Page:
In a new study, Aylward sequenced the genome of the leafcutter ant's symbiotic fungus, and identified for the first time the exact enzymes that have evolved over millennia to efficiently break down plant material stored in the ant's underground tunnels.

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Slicing Open Stalagmites to Reveal Climate Secrets

| Thu Jun. 6, 2013 4:04 PM EDT

Stacy Carolin collects samples in a Borneo cave last fall.

If you've ever visited a cave, you know the rules: Stay on the path, and keep your greasy paws off the formations. So Stacy Carolin was a bit taken aback the first time she headed into a cave not as a tourist, but as a scientist, and took a step off the beaten path. "I was a city girl back then," she recalls. "It was very muddy and slippery…and also completely pitch black." Not exactly the setting you'd expect for cutting-edge climate change research.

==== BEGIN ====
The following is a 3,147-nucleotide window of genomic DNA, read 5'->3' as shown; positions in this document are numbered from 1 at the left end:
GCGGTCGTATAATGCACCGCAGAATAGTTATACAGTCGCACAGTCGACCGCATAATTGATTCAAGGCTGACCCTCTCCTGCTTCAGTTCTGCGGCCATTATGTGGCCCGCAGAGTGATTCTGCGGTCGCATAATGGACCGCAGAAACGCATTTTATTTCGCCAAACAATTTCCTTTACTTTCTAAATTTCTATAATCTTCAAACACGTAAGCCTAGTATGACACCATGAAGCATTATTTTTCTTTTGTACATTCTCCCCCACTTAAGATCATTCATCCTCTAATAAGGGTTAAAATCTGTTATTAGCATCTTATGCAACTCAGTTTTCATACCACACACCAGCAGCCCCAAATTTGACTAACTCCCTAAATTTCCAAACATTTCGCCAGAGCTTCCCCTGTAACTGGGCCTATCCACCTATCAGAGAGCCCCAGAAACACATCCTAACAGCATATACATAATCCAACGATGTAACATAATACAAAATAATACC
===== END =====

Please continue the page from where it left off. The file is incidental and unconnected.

A few years later, Carolin, a Ph.D. student at Georgia Tech, is breaking ground in the field of paleoclimatology, the study of ancient climates, using an unconventional but increasingly prevalent tool: speleothems, a catch-all term for cave formations that includes stalagmites (remember the mnemonic: those that "mite" reach the ceiling from the floor) and stalactites (those that hold "tite" to the ceiling).

In a study released today in the journal Science, Carolin and her colleagues outline 100,000-year-old rainfall conditions in Borneo, mapped from chemical clues in cave formations there. Like most historic climate reconstructions, the goal is to compile real-life data against which to test predictive models; if scientists know how much rainfall there was in the tropics in the past, they can see how well their models are able to replicate those conditions, and tweak accordingly. But the most commonly-used "proxies" for ancient climates, including tree rings and ice cores, are notoriously inadequate in the tropics, leaving holes in scientists' geographic picture of the past and making it difficult to measure historic changes in tropical weather systems, like monsoons, which can themselves have major impacts on global climate.